Last week, it happened to Deputy Foreign Minister Tzipi Hotovely, who was scheduled to give a speech at Princeton University’s Center for Jewish Life, which is affiliated with the Hillel network of Jewish organizations. I spoke there myself earlier this year.
A Jewish group called Alliance of Jewish Progressives (AJP) organized a petition accusing Hotovely of “stating her opposition to a Palestinian state” and “repeatedly making racist statements.” The Hillel people panicked and canceled the speech, which was eventually delivered at the Chabad center in Princeton. Attendance was impressive, perhaps in protest of the silencing. Hillel International President Eric Fingerhut soon came to his senses and issued an apology to Hotovely.
I swear that my political opinions on the settlements are the exact opposite of Hotovely’s opinions, but I haven’t found a hint of racism in her comments. Hotovely issued a statement claiming that “there is a liberal dictatorship ruling here, which prevents American students from hearing a representative of the Israeli government … Instead of giving a young American a chance to hear a variety of opinions, a narrow mindset prevents him from doing so.”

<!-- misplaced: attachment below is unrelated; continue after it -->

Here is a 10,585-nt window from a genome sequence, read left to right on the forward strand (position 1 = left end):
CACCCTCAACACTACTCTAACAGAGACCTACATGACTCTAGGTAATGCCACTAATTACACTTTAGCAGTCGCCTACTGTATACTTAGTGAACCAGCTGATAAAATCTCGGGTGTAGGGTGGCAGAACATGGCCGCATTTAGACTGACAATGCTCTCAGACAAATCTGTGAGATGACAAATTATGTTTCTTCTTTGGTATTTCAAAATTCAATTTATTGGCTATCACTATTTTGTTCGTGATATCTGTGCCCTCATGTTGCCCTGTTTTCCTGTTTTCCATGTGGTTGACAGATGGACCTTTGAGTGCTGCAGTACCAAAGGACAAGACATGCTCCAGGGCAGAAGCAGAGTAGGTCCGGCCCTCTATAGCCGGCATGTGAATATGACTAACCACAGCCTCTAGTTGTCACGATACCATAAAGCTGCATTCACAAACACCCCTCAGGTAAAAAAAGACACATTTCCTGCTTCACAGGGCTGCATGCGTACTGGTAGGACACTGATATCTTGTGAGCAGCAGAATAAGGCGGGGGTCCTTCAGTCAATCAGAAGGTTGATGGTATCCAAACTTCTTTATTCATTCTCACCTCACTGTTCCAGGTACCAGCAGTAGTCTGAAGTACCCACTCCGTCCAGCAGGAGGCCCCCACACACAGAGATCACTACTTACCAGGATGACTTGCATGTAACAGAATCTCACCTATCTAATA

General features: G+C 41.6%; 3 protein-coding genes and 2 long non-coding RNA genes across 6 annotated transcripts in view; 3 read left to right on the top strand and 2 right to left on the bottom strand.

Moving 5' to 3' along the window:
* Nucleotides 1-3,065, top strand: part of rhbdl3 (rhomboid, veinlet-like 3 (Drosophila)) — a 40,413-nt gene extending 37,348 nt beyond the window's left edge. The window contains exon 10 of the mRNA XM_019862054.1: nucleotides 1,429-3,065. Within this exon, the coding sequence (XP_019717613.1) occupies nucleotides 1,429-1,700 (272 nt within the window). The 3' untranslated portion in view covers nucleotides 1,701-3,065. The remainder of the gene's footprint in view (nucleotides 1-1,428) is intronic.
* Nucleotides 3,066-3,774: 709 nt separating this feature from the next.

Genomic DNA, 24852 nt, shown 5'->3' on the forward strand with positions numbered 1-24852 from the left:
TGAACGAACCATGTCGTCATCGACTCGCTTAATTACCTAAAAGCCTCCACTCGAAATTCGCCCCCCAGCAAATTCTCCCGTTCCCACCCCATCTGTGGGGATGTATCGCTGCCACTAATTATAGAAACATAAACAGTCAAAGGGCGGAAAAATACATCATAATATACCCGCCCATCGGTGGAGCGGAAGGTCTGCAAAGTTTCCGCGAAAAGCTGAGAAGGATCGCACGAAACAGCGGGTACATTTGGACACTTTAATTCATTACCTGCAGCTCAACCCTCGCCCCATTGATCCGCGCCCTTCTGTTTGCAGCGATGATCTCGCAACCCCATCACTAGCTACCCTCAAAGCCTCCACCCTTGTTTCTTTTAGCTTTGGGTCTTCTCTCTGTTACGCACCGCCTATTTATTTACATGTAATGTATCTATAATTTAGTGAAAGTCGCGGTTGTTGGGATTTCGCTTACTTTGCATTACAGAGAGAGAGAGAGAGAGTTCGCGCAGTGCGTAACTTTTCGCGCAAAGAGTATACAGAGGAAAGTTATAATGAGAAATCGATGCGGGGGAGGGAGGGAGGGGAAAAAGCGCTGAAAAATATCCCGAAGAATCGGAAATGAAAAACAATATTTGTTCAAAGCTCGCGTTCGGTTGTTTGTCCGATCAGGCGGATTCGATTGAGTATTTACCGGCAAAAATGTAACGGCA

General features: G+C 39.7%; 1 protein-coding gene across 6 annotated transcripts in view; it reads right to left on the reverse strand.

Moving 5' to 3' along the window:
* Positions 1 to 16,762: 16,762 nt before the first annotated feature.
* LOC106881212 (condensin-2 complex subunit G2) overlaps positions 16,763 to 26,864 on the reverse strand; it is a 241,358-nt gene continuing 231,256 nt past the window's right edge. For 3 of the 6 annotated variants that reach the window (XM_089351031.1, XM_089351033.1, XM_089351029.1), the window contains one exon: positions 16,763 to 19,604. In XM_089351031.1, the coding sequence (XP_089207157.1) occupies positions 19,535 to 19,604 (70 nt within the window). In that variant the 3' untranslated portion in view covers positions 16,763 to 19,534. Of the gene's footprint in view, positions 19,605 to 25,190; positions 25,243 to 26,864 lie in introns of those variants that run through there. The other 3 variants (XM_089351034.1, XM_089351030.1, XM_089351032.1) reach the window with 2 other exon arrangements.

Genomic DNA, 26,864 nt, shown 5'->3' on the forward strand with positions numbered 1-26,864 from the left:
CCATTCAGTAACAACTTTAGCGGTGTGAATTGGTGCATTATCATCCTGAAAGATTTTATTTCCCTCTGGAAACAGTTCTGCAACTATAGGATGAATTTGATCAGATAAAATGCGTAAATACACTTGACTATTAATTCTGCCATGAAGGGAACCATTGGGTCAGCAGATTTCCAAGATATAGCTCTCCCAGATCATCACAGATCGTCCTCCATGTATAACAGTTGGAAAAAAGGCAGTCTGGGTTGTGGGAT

Another attempt was made to cancel Hotovely’s speech at Columbia University, which was held as planned early last week. The Jewish Voice for Peace (JVP) organization tried to prevent Hotovely’s speech at New York University, arguing that the deputy foreign minister is denying the Palestinians' right to an independent state. Hotovely, by the way, is in favor of an annexation that will lead to the bestowment of citizenship.
That’s interesting. The Kurds’ right to an independent state has supporters and opponents. Similar disputes are taking place concerning Tibet and Western Sahara, as well as Catalonia these days. Are political opinions a reason for boycotting someone?